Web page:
The following story was submitted by a Fatherly reader. Opinions expressed in the story do not reflect the opinions of Fatherly as a publication. The fact that we’re printing the story does, however, reflect a belief that it is an interesting and worthwhile read.
A friend of mine once told me “readers are leaders,” and the saying stuck with me. It turns out he was right. Most every President of the United States has been an avid reader and the heads of many Fortune 100 companies all have one thing in common: a love for reading.
My oldest son Alec completed kindergarten this past June. As a reward for his efforts, I took him out for frozen yogurt. It was there, sitting on funky orange chairs, that I presented him with my proposal: “I would like you to read one hundred books this summer, and if you do I will pay you $1 for every book.”
Alec sat back with a quizzical look and said, “That is one HUNDRED dollars!” I smiled and confirmed it was indeed one hundred dollars and watched as his face lit up. He wanted to go home right away to pick out the first few books. He spent 30 minutes before bedtime reading that night and every subsequent night for the next few weeks. It looked like he was going to blow past one hundred in the first month, but then he stalled at around fifty.
One evening I came into his room and asked why he wasn’t reading before bed. He was tired of reading, he said. I could see the lack of motivation in his eyes. I told him he was almost halfway to his goal and to his one hundred bucks. And then I explained: the deal was for one hundred books, not fifty. If he didn’t read one hundred books, he wouldn’t get anything. He thought it was a dollar per book up to one hundred.
He said, “Well, I want you to pay me one dollar per book. So if I read fifty, I get fifty dollars.” Rather than fight him on the number, I would simply add a new lever in this negotiation. I told him I would pay one dollar per book with no minimum and for every book under one hundred he didn’t read, I would pay his 3-year-old brother that dollar.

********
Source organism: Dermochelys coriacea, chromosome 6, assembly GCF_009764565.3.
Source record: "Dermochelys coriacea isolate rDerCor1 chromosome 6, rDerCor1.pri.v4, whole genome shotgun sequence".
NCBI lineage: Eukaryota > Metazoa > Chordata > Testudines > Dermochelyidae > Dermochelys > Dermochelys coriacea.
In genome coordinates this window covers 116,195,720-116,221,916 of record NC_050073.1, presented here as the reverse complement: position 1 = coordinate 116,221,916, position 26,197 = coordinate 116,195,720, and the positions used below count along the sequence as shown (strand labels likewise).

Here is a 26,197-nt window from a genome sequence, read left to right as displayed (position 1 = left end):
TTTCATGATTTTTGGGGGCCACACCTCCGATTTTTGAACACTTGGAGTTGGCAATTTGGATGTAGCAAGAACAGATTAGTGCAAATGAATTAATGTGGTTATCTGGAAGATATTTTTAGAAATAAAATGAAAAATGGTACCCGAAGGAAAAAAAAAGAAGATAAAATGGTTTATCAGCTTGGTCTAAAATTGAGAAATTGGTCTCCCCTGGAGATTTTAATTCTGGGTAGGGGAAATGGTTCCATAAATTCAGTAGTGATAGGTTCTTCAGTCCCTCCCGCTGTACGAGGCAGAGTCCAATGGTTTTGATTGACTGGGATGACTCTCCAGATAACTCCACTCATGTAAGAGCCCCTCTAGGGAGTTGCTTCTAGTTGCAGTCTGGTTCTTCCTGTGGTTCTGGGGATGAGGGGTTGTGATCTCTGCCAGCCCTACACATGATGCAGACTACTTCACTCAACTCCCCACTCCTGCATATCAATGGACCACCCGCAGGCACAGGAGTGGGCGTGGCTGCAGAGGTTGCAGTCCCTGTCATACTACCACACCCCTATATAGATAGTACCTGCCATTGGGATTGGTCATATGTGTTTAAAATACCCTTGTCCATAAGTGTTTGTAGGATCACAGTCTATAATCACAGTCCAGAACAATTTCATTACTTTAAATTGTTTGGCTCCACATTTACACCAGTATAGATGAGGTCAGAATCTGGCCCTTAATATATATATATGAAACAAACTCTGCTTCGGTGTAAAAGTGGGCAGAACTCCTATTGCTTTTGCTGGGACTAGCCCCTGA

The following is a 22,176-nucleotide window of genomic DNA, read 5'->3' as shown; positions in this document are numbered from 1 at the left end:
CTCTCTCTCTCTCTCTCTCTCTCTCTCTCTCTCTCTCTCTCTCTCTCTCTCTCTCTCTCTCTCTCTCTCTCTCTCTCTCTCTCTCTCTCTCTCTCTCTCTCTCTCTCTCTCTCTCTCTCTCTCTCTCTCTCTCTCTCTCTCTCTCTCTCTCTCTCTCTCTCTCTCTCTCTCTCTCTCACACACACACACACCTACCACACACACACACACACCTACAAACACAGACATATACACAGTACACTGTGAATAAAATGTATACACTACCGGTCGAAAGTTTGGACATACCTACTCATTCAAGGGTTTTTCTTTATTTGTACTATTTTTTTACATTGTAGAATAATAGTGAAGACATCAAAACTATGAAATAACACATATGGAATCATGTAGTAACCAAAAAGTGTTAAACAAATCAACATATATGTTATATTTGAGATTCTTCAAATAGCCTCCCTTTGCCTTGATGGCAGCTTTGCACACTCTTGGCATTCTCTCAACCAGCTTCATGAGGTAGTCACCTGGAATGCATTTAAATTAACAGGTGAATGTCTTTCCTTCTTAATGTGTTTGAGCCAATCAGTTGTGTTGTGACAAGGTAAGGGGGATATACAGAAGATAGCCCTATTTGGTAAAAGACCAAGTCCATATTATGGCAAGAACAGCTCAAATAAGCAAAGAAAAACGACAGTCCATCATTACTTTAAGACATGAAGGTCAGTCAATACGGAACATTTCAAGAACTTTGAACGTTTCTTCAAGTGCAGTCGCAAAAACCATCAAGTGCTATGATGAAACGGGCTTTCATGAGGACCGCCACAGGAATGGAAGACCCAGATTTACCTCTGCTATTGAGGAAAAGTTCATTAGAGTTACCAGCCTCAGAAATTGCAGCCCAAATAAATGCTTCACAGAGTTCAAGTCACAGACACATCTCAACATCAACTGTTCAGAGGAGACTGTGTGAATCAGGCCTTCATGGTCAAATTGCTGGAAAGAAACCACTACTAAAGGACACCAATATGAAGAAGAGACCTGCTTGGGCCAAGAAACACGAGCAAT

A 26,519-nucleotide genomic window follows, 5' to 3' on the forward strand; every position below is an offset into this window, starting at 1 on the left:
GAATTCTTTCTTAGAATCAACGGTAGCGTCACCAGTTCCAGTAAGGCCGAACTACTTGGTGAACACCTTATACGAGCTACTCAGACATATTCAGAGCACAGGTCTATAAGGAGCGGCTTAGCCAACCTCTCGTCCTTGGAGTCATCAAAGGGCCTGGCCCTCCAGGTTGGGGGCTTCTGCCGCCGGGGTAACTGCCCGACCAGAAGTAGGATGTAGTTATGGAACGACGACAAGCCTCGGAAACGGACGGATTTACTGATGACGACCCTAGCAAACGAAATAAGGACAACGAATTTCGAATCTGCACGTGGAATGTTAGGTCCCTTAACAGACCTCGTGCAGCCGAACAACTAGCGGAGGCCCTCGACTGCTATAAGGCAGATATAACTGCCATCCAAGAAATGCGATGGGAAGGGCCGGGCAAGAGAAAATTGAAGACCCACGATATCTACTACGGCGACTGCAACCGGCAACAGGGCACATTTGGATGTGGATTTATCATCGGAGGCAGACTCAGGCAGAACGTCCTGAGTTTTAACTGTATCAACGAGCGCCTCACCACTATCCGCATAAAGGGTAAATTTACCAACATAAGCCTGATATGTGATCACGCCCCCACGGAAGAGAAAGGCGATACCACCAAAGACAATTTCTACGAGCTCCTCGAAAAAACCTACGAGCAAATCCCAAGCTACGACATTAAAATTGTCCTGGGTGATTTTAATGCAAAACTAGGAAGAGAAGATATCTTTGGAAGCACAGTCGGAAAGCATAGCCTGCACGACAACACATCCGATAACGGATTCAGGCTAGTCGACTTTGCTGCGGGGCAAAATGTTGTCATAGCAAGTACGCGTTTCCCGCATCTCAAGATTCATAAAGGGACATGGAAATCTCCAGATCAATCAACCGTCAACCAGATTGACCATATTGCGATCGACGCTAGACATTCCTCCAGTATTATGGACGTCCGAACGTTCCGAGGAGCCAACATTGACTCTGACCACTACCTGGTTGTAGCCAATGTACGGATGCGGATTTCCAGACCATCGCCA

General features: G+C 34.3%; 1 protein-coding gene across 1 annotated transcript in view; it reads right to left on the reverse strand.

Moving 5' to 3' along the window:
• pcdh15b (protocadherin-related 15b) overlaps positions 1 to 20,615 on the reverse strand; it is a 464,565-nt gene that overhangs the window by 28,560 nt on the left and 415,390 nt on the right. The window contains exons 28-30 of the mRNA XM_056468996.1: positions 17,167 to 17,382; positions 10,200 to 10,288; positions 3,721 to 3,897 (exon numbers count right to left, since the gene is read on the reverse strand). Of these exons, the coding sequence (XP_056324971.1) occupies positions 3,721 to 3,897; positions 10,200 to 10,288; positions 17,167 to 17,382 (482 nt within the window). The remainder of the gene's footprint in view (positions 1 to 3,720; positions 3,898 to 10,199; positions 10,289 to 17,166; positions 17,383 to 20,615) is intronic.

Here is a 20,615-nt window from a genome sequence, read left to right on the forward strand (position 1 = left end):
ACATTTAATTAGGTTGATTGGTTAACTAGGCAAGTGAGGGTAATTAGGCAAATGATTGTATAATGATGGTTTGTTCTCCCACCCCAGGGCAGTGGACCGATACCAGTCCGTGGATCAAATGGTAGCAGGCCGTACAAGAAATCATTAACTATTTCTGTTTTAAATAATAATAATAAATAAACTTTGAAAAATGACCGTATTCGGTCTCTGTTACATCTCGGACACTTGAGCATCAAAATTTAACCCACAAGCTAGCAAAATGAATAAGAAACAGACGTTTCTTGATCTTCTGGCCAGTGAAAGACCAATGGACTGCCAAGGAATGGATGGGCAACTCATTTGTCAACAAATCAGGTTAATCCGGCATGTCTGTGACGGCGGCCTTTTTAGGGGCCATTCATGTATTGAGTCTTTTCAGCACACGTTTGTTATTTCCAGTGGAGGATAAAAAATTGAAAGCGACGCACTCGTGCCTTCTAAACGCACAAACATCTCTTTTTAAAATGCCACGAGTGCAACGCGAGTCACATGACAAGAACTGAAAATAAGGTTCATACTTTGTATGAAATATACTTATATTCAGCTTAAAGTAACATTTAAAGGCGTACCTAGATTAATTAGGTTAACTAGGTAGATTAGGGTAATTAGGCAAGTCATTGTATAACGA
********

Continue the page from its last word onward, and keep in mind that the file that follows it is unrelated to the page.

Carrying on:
He replied with, “What if I read more than one hundred?” I explained that if he read more than one hundred books, his younger brother would get nothing and he would still get the dollar for every book. This was the motivation he needed to push through. Again, he was off to the races.
It was at around seventy books that I noticed a change in Alec’s reading behavior. He stopped reading out loud. I was laying with his brother in the bottom bunk and asked if he was still reading. He said yes. I asked why he wasn’t saying the words out loud and he told me that he could hear them in his head. Score one for the plan!
Fast forward to the night before school. Our family gathered in the kitchen, and I went upstairs with Alec to collect his books. I brought them down to the table and we began counting: “One, two, … twenty-one, … fifty, … eighty-five, … ninety-nine, one hundred, … one hundred and one, … one hundred and ten, … one hundred and sixteen.” He had done it. For one hundred and sixteen dollars, I had helped my son find a love for reading. And it was the best money I had ever spent.
Richard Bagdonas is a proud father, husband, and philanthropist. Also, he writes.